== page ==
Third-party Presidential candidate Ross Perot speaks at a petition drive in Orange County California, 1992 Joseph Sohm - Shutterstock

Why no third-party candidate has won the White House

As the 2024 election approaches, plenty of voters are asking why isn’t there a third option? Jeffrey Engle, Director of the Center for Presidential History at Southern Methodist University, joins host Krys Boyd to discuss the history of third-party candidates, from Teddy Roosevelt to Ross Perot, and how they’ve impacted – or not – presidential elections.


The U.S. political landscape doesn’t leave room for a third party

By Shaunessy Renker, Think intern

We seem to be in an age of polarization when it comes to U.S. politics and many Americans feel dissatisfied with the candidates our bipartisan system has to offer this election year. According to a poll conducted by Gallup, 29% of Americans said that neither Trump nor Biden would be a good president. With more voters feeling like their views aren’t represented by either party, it seems that now would be the perfect time for a third party to swoop in and throw the election season off its course.

There have been third-party candidates who’ve shaped election outcomes before, but none made it to the White House so far. Jeffrey Engle, Director of the Center for Presidential History at Southern Methodist University, explains why.

Engle says one of the reasons a third party hasn’t won is because they lack legacy and branding. Though they have evolved, both parties had years of establishing their logos, campaign slogans, merchandise—something a third party starting fresh wouldn’t be able to keep up with.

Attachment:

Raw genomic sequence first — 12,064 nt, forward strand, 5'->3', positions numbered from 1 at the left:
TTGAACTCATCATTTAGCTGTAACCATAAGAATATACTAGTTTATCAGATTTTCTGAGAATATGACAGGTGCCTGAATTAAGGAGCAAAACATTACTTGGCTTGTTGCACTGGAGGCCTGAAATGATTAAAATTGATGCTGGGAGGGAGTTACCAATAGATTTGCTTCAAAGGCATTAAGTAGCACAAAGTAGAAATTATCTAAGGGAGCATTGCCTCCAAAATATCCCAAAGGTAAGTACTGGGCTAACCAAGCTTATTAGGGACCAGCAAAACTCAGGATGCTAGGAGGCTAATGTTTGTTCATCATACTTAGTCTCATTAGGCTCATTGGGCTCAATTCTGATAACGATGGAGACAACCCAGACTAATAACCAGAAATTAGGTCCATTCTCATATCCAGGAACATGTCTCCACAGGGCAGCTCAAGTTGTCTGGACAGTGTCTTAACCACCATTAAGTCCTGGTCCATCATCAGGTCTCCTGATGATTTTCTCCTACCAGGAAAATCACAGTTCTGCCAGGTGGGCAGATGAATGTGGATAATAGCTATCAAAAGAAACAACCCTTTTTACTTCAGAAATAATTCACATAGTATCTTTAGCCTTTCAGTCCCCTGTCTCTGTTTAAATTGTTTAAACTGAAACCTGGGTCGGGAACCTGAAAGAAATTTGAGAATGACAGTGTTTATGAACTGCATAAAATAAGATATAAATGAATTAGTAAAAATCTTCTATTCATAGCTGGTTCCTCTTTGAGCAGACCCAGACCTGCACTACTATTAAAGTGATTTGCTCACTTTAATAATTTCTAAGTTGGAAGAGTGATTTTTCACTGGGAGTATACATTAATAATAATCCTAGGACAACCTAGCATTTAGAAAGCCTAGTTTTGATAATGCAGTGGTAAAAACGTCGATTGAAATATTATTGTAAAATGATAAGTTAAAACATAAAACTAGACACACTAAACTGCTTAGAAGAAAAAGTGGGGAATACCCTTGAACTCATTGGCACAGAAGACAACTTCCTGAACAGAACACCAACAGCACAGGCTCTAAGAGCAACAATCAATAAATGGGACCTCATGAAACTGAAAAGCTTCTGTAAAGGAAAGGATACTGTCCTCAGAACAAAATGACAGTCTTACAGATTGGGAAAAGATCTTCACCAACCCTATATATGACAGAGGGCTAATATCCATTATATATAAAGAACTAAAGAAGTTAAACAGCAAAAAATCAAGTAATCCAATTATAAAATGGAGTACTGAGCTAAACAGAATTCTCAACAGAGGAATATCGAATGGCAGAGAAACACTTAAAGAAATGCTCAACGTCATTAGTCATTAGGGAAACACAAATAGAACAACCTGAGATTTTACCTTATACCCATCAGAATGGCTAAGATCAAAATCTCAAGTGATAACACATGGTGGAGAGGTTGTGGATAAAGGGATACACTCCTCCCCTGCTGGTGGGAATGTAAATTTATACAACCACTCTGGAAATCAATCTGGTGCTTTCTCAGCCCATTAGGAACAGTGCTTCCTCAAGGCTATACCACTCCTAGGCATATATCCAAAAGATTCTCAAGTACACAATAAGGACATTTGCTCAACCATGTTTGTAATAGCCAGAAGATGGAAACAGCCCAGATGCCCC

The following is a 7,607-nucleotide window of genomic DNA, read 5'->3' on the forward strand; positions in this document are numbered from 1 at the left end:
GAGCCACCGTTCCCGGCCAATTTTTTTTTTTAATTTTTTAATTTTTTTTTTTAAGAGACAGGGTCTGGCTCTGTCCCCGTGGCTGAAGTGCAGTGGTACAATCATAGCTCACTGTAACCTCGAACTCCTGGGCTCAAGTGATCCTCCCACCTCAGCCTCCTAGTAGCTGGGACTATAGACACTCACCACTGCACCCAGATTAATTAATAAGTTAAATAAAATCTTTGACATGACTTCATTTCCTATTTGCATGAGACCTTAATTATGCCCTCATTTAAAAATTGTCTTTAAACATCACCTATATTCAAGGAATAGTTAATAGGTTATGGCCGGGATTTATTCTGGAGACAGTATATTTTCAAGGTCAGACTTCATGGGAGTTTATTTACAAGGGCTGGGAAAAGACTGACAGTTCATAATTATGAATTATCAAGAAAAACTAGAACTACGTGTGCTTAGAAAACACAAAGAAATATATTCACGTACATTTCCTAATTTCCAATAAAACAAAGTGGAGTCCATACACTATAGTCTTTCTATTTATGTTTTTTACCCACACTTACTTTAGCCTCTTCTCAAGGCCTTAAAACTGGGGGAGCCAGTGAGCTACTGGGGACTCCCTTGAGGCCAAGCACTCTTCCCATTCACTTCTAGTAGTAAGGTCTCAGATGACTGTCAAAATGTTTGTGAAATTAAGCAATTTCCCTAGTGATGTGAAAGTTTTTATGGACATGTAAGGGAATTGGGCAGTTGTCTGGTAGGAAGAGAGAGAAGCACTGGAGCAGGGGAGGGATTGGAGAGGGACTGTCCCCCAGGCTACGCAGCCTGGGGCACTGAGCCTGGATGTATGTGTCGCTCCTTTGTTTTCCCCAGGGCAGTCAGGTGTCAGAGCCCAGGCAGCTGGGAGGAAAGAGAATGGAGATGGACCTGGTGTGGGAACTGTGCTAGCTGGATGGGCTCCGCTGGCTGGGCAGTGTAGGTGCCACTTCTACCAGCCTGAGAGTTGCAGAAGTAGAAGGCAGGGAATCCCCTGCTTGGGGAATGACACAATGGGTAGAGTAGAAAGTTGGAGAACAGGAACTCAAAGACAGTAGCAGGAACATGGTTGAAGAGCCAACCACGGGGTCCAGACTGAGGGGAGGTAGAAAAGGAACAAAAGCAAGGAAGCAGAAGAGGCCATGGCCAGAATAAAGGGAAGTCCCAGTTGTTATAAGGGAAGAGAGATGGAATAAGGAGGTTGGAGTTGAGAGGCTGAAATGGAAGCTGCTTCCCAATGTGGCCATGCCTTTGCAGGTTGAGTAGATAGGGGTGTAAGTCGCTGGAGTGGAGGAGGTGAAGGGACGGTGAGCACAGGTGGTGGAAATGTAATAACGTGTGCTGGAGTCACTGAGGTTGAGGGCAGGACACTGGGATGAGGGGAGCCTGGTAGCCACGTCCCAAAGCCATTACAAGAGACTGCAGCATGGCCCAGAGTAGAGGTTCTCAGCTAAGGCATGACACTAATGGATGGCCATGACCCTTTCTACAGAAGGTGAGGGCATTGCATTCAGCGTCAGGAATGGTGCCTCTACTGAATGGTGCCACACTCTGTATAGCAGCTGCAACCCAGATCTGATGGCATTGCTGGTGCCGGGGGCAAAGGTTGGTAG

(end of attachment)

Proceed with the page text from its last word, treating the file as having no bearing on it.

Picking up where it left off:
“You are more likely as an American to switch religions than you are to switch political parties,” he says. “Our party affiliation has become our most significant identifier of who we are as a person in this country.”

Another significant reason Engle gives is the amount of money running for president requires. He says that in an era of unlimited funding for candidates, big donors do not want to place a bet on someone who has low chances of winning because they want to gain something from their investment.

This election year, it seems there won’t be a significant third-party candidate who will challenge both Trump and Biden for the White House. In states that allow the Democratic primaries, there was a considerable increase in voters who casted a ballot for “uncommitted.” For example, according to the Connecticut Secretary of the State’s Office, 11.6% of votes in CT Democratic primary were ‘uncommitted,’ more than the previous two presidential election years combined.

“What they’re [uncommitted voters] basically doing is helping the person they like least,” says Engle. “I pray that the people who are upset and have vocalized their dissent with the President and with Trump wind up essentially remembering that they have a civic responsibility to cast a ballot, not just to stay home.”

In contrast to voters who are uncommitted, there are Democrats and Republicans who vote for their party’s candidate even though they may not like them.

“That’s a little scary because that means that essentially you’re deciding that what unifies you is less important than what divides you,” says Engle. “You’re no longer an American. You’re a Democrat or a Republican, you’re red or blue… that tells you your party affiliation is really powerful. That’s not a good recipe for national success.”